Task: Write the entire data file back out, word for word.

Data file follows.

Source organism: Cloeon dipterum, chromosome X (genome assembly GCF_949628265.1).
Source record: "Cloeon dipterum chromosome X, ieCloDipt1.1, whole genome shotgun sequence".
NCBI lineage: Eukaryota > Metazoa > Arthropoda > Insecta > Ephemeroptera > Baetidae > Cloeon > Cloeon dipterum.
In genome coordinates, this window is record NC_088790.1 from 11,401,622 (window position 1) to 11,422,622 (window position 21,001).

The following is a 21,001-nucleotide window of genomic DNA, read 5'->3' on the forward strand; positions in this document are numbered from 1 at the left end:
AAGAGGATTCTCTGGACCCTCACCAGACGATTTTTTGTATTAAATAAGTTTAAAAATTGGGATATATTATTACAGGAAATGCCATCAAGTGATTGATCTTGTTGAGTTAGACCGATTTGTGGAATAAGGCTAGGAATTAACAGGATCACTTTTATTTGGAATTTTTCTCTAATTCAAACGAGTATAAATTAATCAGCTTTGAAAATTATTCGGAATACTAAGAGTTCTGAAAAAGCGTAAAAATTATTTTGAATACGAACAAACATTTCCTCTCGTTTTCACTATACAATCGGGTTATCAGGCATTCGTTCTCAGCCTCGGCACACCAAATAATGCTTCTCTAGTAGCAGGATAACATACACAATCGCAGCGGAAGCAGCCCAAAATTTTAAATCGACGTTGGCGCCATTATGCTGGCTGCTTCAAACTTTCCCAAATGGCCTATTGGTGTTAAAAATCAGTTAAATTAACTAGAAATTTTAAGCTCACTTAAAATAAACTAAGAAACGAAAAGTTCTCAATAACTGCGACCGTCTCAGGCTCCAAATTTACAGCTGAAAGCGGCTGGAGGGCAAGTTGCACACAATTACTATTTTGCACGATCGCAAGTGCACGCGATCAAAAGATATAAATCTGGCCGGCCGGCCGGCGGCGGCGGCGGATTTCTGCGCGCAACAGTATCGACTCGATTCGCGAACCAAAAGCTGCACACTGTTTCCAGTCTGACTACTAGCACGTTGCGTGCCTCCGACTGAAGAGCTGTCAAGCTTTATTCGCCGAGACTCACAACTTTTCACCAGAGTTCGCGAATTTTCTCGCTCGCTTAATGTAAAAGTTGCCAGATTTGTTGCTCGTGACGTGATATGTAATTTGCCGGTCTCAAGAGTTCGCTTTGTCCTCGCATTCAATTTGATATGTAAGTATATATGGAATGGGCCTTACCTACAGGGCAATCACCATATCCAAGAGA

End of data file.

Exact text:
Source organism: Cloeon dipterum, chromosome X (genome assembly GCF_949628265.1).
Source record: "Cloeon dipterum chromosome X, ieCloDipt1.1, whole genome shotgun sequence".
NCBI lineage: Eukaryota > Metazoa > Arthropoda > Insecta > Ephemeroptera > Baetidae > Cloeon > Cloeon dipterum.
In genome coordinates, this window is record NC_088790.1 from 11,401,622 (window position 1) to 11,422,622 (window position 21,001).

The following is a 21,001-nucleotide window of genomic DNA, read 5'->3' on the forward strand; positions in this document are numbered from 1 at the left end:
AAGAGGATTCTCTGGACCCTCACCAGACGATTTTTTGTATTAAATAAGTTTAAAAATTGGGATATATTATTACAGGAAATGCCATCAAGTGATTGATCTTGTTGAGTTAGACCGATTTGTGGAATAAGGCTAGGAATTAACAGGATCACTTTTATTTGGAATTTTTCTCTAATTCAAACGAGTATAAATTAATCAGCTTTGAAAATTATTCGGAATACTAAGAGTTCTGAAAAAGCGTAAAAATTATTTTGAATACGAACAAACATTTCCTCTCGTTTTCACTATACAATCGGGTTATCAGGCATTCGTTCTCAGCCTCGGCACACCAAATAATGCTTCTCTAGTAGCAGGATAACATACACAATCGCAGCGGAAGCAGCCCAAAATTTTAAATCGACGTTGGCGCCATTATGCTGGCTGCTTCAAACTTTCCCAAATGGCCTATTGGTGTTAAAAATCAGTTAAATTAACTAGAAATTTTAAGCTCACTTAAAATAAACTAAGAAACGAAAAGTTCTCAATAACTGCGACCGTCTCAGGCTCCAAATTTACAGCTGAAAGCGGCTGGAGGGCAAGTTGCACACAATTACTATTTTGCACGATCGCAAGTGCACGCGATCAAAAGATATAAATCTGGCCGGCCGGCCGGCGGCGGCGGCGGATTTCTGCGCGCAACAGTATCGACTCGATTCGCGAACCAAAAGCTGCACACTGTTTCCAGTCTGACTACTAGCACGTTGCGTGCCTCCGACTGAAGAGCTGTCAAGCTTTATTCGCCGAGACTCACAACTTTTCACCAGAGTTCGCGAATTTTCTCGCTCGCTTAATGTAAAAGTTGCCAGATTTGTTGCTCGTGACGTGATATGTAATTTGCCGGTCTCAAGAGTTCGCTTTGTCCTCGCATTCAATTTGATATGTAAGTATATATGGAATGGGCCTTACCTACAGGGCAATCACCATATCCAAGAGA